Centers And Squares
Archive for the 'Buyer Info' Category
Have you heard of Hatch My House? It’s an online gift registry where you can have friends and family give monetary gifts to help you save for a house – or at least the down payment.
I have mixed feelings about online registries and asking for cash but Hatch My House totally won me over. It’s a really cute design – you select a house and then assign values to its features – inside and out if you want. Your loved ones “buy” a window, or a door, a microwave, even a toilet for cripes sake (I’d advise against including the toilet – nobody seems to “buy” them – not surprisingly) – however you want to set it up. You choose the values for each feature you want to include and when a donor selects it they can opt to leave a message to you that shows up when someone clicks on the building element. It really is fun and you can’t help clicking and clicking when you open up one of the registers.
Hatch My House is popular with couples who use it for their wedding registry. Many make a good point – they’ve been together for years and really don’t need the traditional wedding gifts since they’ve already outfitted their apartment.
Saving for a down payment is no easy feat. Hatch My House could get you on your way.
PS ~ I love the vintage postcards with egg houses so couldn’t resist using one here.
If you’ve purchased a condo recently you may have been required to purchase HO-6 insurance coverage. HO-6 insurance is required if your condo association’s master insurance policy isn’t “all-in” coverage. Wondering what it’s all about? Today’s guest post by Maria Lampros of Guard Insurance should answer all your questions.
What is an HO-6 insurance policy?
An HO-6 policy is like a home insurance policy, but instead is for condominium unit owners. Lenders have started requiring HO-6 insurance policies for new condo unit purchases. This is commonly known as “studs-in” or “walls-in” coverage.
Why do I need a condo insurance policy, when I already pay into my condo association master insurance policy?
When purchasing HO-6 condo insurance, it is important to take into consider the master condo insurance policy, if there is one. Many master insurance policies cover only the property, common areas and physical structure of your building. But there is a lot more to your condo than that.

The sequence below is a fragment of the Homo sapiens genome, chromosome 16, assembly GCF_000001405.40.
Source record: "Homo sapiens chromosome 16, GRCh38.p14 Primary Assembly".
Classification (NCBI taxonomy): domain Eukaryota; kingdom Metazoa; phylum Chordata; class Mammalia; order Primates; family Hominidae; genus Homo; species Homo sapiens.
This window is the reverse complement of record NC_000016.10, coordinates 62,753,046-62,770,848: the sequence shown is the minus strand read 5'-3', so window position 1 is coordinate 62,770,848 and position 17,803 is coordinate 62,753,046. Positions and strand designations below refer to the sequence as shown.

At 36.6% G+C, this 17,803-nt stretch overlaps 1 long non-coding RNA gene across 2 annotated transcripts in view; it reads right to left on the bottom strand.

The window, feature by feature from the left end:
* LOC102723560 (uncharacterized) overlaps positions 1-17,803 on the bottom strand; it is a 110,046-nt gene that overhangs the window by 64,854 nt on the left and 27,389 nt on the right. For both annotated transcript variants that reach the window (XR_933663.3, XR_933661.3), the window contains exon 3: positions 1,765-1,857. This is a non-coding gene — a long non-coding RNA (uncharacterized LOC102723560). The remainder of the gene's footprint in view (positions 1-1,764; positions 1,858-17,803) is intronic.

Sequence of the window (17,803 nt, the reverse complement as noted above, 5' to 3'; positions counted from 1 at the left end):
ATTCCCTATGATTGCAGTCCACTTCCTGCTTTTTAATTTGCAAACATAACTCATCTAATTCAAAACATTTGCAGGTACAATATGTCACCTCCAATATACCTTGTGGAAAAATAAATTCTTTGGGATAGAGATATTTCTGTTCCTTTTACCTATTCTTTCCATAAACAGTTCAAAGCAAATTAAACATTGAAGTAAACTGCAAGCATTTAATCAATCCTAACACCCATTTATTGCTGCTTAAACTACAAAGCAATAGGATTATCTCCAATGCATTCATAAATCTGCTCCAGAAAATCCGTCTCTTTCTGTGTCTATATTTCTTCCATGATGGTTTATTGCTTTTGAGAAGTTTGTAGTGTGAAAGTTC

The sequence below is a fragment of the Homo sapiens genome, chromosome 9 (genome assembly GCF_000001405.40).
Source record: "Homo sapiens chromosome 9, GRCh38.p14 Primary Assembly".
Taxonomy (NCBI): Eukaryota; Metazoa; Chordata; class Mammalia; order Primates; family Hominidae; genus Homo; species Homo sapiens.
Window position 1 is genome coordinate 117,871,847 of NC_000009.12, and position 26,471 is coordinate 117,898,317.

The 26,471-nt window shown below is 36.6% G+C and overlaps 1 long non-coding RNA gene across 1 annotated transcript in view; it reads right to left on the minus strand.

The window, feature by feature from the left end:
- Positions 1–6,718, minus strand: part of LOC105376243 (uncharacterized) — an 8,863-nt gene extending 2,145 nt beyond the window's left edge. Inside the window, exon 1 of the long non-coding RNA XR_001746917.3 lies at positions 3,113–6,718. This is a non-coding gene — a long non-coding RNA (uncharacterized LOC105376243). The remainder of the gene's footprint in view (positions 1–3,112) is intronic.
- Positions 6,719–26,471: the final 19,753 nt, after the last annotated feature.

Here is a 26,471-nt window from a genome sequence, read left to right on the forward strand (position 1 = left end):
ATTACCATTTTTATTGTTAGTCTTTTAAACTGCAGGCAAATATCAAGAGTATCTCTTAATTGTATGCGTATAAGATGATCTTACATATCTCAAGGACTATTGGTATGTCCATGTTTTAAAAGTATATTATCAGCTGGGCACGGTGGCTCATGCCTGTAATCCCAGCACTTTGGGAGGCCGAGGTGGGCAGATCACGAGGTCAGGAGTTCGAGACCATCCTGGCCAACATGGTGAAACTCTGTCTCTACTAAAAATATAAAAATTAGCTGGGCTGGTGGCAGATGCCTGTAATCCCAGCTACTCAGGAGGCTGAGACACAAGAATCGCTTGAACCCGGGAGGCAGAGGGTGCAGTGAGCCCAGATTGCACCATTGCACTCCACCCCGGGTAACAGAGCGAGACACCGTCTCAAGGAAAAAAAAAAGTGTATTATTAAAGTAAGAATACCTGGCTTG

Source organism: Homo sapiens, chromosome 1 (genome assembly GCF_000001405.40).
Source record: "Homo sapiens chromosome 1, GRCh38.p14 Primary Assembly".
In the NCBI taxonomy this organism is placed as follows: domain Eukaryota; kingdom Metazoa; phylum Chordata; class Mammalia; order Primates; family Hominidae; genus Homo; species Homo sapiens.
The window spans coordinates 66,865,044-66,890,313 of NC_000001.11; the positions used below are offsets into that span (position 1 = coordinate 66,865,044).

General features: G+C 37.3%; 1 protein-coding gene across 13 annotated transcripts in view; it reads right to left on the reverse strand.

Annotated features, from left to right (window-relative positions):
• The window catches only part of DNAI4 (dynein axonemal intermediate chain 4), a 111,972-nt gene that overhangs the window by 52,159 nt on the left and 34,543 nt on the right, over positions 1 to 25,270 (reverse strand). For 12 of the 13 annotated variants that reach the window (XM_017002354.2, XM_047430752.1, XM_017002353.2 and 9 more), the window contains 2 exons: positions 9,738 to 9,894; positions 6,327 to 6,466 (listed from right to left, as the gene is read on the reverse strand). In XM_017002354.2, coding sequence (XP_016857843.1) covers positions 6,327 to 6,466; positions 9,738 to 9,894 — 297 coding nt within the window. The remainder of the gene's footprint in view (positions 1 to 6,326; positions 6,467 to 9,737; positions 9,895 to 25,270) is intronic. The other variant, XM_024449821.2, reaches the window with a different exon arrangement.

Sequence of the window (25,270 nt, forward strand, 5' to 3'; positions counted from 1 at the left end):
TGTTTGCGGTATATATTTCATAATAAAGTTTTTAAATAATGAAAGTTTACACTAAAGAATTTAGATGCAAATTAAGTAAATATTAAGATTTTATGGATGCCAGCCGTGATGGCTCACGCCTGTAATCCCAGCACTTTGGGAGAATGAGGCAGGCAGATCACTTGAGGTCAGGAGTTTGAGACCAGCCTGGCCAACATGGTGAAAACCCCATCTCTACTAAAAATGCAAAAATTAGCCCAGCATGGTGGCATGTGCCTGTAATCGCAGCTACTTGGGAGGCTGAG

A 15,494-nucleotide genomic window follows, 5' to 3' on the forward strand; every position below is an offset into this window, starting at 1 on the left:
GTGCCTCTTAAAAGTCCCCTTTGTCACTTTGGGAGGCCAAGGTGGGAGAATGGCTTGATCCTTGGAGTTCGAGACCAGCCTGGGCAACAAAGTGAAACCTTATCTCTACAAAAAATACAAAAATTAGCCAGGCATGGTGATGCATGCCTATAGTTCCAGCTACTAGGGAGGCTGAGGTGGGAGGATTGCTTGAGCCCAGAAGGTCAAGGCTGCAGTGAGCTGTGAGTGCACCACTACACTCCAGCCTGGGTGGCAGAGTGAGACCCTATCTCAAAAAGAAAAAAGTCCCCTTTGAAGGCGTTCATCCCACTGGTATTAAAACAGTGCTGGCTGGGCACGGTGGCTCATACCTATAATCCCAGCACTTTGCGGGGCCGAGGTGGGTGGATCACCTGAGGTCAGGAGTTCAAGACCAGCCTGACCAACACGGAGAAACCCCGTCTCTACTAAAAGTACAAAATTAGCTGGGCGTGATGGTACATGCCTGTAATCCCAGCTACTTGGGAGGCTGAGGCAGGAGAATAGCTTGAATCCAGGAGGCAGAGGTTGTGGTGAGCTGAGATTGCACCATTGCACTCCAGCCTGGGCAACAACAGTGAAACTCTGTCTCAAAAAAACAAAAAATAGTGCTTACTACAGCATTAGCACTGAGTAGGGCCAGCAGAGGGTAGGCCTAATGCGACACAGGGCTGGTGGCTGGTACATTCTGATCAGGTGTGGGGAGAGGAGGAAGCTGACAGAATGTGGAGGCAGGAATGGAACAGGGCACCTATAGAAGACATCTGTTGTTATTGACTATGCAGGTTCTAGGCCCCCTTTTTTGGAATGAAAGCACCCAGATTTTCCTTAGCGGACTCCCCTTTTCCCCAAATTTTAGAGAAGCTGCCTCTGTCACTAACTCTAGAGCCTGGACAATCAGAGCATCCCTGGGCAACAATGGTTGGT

Your condo is your home, and your home is filled with items that are unique to you and your lifestyle, like your furnishings, your computer equipment and any upgrades you may have installed. HO-6 Condo Insurance can provide coverage from damages that occur within your unit. Beyond insuring your personal belongings, your HO-6 policy can also help you control deductibles as well as provide comprehensive liability coverage.
What can an HO-6 condo insurance coverage policy include?
The basic categories of an HO-6 policy are:
- Personal Property
- Loss of Use
- Additional Property Coverage
- Personal Liability
- Medical Payments to Others
- Additional Liability Coverage
Since insurance coverage on your condominium or apartment building is normally purchased by your condo association, your dwelling coverage focuses on your real property within your condo. Up to a specified limit, an HO-6 policy provides coverage on a replacement cost basis to insure the items in the following four categories:
Alterations and improvements – Your built-in cabinets, kitchen appliances and interior partitions are examples.
Common areas – In the event that your condo association by-laws require you to insure property which is outside your condo, for example a portion of your hallway or stairs, entrance or walkway, coverage can be provided by your dwelling coverage.
Property exclusive to your condominium – Your real property that pertains fully to your condominium, for example, upgraded doors and safety locks.
Structures which you own that are located off premises – Dwelling coverage can also provide coverage for a private garage or storage shed which you own that is located in another part of your building complex. Read the rest of this entry »
If you’ve been checking out open houses recently or calling about properties you find online, you’ve probably realized that it’s a fast-moving real estate market this spring.
If you’re hoping to buy in Cambridge or nearby towns this spring you need to get your ducks in a row early on. Properties are typically selling the first weekend so you’ll want to be prepared in case you find something you love.
One of the first to-dos in the home buying process is to get a pre-approval from a lender. It’s a good idea to have a copy of that pre-approval with you when you head out to look at properties. You’ll also want to tuck a check or two in your wallet if you don’t carry a checkbook with you.
Thus armed, you’ll be able to jump into the fray if you find a house or condo that feels like home.
If you’d like to talk about strategies for success in this market, give me a call at 617-504-1737 – I’m happy to help. Liz Bolton, ReMax Destiny, Cambridge, MA
It’s a testament to the complexity of the real estate transaction that after twelve years selling real estate full-time I still learn new things and encounter various twists for the first time on a regular basis. Today at a closing I learned three things I didn’t know about MassHousing loans.